Paraphrasing Text: Skim and Copy No More


While I was still a novice, teaching English 11, I was naively shocked at how many of my students were used to applying a technique I called “skim and copy.”   They first skimmed the question(s).  Then they skimmed the reading, presumably in search of words and phrases that corresponded to something in the question(s).  Then they copied, lifting and inserting blocks of text verbatim.

These were good students,  who cared about their work. They were diligent.  They didn’t mean to plagiarize.  Most of them honestly believed this method of writing was perfectly acceptable. And for most of them, this had been what had worked across the curriculum.

Skim and copy originated with us: teachers.  It arose from the types of questions we asked kids; it came from the work we asked them to complete. It came from what we expected and what we accepted, what we thought demonstrated learning.

I believed that kids mastered this strategy early in their academic careers. Questions in content area textbooks on all levels quite often sent kids to boldfaced headings, italicized names. These same questions were also frequently worded to encourage skim and copy.  Kids learned where to go to find the “right” answer, but they didn’t truly own the information; even though they could produce blocks of text, they were unable to demonstrate that they had understood what they had read and/or written.

Enter the Common Core and skim and copy no more. This is just one of the things that, as an English teacher, I love about the Common Core.   Even multiple choice questions on new standardized tests demand more than superficial comprehension. Writing assessments require that students be able to explain and connect supporting details in organized, developed responses. Recopied blocks of the original text don’t merit much.  To achieve mastery now,  kids must do more than skim and and copy.

One way I think we can help kids move beyond past skim and copy is to explicitly teach paraphrasing. When kids can put a text into their own words, they  also own the text. This supports reading in all content areas.  If kids can put informational text from a science book or from an historical document in their own words, they truly “own” that reading.

Paraphrasing has always been a requisite skill for research and presentation.  What I have found is that paraphrasing also supports reading comprehension and promotes better writing. Not coincidentally, it also helps kids perform better on high stakes Common Core tests.

While this may not be the end all and be all of how to introduce this skill, here is how I have tried to tackle paraphrasing.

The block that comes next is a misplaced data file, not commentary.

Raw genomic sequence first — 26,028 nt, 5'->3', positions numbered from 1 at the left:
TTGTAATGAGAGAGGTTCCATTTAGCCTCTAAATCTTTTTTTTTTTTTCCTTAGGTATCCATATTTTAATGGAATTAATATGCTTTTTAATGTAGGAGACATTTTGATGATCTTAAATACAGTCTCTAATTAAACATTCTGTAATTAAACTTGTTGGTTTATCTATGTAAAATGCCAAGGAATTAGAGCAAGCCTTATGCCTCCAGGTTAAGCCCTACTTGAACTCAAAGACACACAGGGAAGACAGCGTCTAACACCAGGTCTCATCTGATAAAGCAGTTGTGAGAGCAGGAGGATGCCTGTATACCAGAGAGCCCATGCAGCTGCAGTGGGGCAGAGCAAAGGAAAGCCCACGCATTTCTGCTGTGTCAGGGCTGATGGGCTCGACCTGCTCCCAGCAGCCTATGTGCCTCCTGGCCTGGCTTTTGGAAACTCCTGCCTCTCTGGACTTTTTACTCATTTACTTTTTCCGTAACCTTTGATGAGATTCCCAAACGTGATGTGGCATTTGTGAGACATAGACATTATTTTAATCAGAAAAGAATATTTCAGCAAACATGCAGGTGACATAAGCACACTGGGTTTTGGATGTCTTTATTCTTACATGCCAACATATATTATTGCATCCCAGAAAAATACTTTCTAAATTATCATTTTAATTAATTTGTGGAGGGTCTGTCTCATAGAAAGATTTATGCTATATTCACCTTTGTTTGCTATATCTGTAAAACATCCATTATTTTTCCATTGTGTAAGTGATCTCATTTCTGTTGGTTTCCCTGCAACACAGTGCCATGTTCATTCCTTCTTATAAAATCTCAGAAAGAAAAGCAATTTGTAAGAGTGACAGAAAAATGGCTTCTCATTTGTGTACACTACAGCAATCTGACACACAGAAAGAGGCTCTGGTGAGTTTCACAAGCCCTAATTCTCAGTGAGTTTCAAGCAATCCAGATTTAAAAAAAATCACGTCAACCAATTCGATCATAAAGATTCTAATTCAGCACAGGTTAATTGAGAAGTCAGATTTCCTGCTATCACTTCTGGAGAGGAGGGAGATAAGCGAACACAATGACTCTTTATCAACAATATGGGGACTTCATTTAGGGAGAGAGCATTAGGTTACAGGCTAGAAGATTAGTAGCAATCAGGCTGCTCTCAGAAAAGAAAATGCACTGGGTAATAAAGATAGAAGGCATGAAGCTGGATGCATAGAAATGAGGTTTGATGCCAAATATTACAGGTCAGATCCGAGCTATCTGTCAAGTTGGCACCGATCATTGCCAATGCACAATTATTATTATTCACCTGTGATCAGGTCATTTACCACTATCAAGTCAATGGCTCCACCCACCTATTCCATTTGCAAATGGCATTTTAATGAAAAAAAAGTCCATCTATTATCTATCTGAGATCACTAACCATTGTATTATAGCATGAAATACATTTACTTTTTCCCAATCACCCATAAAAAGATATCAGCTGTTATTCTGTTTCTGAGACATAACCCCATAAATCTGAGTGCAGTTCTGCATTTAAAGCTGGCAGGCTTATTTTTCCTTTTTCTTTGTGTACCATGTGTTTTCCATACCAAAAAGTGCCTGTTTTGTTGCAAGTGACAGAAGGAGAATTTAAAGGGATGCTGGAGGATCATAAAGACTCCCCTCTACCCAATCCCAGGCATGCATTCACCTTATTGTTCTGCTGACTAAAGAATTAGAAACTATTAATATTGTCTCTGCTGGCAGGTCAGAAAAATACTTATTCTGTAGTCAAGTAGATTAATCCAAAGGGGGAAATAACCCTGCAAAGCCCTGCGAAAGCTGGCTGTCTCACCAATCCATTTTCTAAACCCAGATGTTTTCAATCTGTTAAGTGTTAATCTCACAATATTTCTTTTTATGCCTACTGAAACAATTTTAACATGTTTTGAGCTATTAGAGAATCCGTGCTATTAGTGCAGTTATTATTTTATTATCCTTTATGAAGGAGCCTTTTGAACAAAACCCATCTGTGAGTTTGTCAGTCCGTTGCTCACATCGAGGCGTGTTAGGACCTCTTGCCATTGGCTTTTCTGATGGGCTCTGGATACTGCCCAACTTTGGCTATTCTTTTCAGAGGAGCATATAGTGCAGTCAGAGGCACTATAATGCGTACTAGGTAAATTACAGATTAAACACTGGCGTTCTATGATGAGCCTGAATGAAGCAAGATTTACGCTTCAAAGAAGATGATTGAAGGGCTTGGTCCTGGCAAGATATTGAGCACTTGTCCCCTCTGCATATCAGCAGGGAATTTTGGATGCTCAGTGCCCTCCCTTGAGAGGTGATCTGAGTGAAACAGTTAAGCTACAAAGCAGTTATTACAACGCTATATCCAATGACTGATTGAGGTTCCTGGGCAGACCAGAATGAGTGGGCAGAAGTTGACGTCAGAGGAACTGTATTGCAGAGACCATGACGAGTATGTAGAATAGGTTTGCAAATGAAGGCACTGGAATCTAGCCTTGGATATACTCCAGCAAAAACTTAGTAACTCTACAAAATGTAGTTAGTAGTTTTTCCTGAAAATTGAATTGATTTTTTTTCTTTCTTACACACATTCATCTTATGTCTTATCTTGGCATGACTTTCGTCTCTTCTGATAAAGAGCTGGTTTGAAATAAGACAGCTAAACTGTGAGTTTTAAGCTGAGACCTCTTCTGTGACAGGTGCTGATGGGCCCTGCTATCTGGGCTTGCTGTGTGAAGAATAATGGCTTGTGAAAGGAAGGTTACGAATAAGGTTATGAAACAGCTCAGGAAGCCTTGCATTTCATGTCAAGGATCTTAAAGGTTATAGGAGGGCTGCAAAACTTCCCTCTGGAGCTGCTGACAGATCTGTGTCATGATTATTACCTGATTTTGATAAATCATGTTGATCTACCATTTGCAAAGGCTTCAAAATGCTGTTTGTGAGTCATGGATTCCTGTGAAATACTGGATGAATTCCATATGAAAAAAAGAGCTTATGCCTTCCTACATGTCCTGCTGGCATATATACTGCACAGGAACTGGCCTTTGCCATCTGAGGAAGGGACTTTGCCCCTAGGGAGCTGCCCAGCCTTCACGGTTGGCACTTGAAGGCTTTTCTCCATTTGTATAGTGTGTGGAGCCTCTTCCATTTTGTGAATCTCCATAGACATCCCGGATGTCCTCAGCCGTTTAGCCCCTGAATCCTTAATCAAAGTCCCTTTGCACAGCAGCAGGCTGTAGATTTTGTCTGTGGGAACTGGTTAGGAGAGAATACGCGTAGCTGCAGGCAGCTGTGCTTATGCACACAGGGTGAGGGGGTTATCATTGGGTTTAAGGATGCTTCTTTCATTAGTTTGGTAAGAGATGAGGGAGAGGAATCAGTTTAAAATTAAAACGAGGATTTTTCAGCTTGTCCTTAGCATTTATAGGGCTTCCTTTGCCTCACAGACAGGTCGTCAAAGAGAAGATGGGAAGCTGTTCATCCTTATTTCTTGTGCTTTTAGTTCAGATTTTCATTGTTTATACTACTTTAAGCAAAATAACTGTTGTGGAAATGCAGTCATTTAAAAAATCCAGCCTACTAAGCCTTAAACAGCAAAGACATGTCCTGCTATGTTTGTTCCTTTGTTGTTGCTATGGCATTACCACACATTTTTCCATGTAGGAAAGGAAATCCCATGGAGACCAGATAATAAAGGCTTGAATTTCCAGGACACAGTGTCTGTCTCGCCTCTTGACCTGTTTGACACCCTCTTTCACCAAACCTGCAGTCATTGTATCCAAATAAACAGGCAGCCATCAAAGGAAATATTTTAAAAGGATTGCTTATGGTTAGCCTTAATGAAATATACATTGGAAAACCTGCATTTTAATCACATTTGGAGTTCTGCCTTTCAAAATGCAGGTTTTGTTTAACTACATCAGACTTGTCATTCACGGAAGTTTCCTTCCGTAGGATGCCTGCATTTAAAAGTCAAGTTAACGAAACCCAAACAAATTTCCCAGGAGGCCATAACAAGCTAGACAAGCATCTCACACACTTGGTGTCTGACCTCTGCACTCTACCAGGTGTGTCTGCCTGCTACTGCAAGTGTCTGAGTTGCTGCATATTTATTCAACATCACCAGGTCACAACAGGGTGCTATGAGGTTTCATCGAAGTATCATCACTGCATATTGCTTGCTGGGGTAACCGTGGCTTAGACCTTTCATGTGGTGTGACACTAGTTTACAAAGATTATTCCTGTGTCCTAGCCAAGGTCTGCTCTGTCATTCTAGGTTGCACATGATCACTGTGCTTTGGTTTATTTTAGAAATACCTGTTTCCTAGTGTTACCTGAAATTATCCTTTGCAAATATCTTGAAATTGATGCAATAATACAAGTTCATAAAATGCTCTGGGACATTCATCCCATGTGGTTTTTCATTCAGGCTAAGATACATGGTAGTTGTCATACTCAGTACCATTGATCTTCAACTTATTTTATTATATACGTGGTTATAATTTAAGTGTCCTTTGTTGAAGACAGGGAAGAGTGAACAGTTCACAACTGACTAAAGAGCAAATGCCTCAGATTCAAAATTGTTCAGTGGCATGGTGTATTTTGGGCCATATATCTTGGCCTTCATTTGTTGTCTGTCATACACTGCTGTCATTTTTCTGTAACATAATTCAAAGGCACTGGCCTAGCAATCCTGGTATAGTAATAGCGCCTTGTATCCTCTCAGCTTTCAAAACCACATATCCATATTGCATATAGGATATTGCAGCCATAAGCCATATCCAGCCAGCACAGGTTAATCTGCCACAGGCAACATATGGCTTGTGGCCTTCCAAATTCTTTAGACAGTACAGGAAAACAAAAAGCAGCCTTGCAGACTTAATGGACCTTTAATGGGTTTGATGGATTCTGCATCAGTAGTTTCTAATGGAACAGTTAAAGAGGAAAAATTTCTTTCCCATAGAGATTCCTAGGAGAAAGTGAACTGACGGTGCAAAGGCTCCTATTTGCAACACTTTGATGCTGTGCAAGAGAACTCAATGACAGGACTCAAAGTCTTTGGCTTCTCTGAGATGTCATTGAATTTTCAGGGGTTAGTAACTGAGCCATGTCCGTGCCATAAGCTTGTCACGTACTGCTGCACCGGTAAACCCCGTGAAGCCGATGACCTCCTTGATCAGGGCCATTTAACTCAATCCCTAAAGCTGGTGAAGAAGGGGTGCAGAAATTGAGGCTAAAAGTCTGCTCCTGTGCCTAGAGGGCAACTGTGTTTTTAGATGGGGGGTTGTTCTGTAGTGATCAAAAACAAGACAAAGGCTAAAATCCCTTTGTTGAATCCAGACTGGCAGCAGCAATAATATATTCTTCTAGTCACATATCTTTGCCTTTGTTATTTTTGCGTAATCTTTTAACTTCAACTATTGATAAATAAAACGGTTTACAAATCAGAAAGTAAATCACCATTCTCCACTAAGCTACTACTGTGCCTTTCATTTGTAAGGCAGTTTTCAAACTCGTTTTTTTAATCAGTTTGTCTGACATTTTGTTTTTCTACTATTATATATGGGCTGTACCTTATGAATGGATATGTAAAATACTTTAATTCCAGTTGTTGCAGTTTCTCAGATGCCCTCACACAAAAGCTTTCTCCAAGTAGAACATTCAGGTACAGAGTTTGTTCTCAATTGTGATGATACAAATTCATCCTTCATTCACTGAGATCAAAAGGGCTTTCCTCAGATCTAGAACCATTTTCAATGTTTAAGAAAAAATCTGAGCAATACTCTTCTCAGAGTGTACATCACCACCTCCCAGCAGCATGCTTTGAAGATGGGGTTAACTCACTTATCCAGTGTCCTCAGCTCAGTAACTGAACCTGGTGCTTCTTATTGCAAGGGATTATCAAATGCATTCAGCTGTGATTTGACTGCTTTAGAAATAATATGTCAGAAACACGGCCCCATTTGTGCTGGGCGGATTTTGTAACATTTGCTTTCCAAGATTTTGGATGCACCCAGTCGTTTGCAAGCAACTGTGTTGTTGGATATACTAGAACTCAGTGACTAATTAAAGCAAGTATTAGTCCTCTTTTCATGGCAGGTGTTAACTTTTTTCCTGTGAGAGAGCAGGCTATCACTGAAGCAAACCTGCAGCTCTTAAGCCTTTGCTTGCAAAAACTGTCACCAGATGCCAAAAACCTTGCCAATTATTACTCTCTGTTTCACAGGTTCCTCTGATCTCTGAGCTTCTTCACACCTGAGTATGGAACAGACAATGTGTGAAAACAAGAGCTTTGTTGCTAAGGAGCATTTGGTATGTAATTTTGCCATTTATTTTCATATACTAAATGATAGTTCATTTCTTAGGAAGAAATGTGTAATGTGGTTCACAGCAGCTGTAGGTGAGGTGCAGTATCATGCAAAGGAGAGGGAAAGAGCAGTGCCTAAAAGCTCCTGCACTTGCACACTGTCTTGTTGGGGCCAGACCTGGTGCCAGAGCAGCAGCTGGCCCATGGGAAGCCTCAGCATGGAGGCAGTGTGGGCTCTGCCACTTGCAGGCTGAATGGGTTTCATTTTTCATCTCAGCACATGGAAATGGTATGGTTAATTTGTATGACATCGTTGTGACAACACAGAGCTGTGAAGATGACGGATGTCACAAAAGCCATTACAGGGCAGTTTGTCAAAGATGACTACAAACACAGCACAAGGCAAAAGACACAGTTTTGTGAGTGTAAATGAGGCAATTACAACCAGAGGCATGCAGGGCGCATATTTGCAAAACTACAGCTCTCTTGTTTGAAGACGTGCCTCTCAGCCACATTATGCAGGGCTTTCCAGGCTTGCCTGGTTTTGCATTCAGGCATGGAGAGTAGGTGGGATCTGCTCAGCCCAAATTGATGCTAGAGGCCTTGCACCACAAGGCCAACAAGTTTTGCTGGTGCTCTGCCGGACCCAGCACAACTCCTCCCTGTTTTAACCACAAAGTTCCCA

Starting in the first week of school in seventh grade, I introduce students to paraphrasing. Because this is a new concept for most of my students, I start very small, with a quote and a thesaurus.

“We gain strength, confidence and courage by each experience in which we really stop and look fear in the face…we must do that which we think we cannot.” Eleanor Roosevelt.

I ask kids to recopy the quote, using quotation marks.  I ask them to tell me what they think Eleanor Roosevelt meant.  Though most will be able to summarize the gist of the quote, they typically miss the nuances. As we all know by now, the Common Core is all about close reading. A generalized summary usually won’t be enough for skills delineated by the Common Core.

That’s when I explain that paraphrasing means putting a text into their own words.  I instruct them to take the quote apart word by word and rewrite it in their own words.  I encourage them to use their own vocabularies, but allow them to fall back on the thesaurus if they get stuck.

Then we sample responses, guiding kids to see that though there is always some overlap, each person’s paraphrasing is necessarily unique. I liken it to the view from our classroom windows.  Though we see the same basic scene, each person’s vantage point is just slightly different.

I ask them to again explain the meaning of the quote.  Kids always have a better grip on meaning after paraphrasing.

Finally, I ask them to write a brief, supported paragraph about the validity of the quote. As support, they must use something from their own experience and something from history to prove or disprove Eleanor Roosevelt’s quote. For each element of support, I ask them to cite the example, explain the example, and connect the example to the position on the quote (Cite, Explain, Connect).

Over the next two weeks, kids continue to practice through  given quotes related to our core readings as Do-Nows or Exit Tickets.

When the kids and I are comfortable with quotes, I transition them to  a very short informational passage, no more than a paragraph.  This is sometimes from the newspaper, sometimes from the literature anthology, sometimes from a content area textbook.  I instruct kids to read the paragraph silently. By this point, we have also practiced some annotation, so I ask them to read with a pen in hand, too.  I try to give ample wait time so that everyone gets through the paragraph.  When it seems that everyone has finished, I read the paragraph aloud.

Then I set them loose in pairs to paraphrase.  The pairs share with other pairs.  It usually gets a little loud as pairs work together, but it is the noise of kids discovering language.

It is the start of a journey toward stronger reading and writing skills that we work on throughout 7th grade and again in 8th grade.

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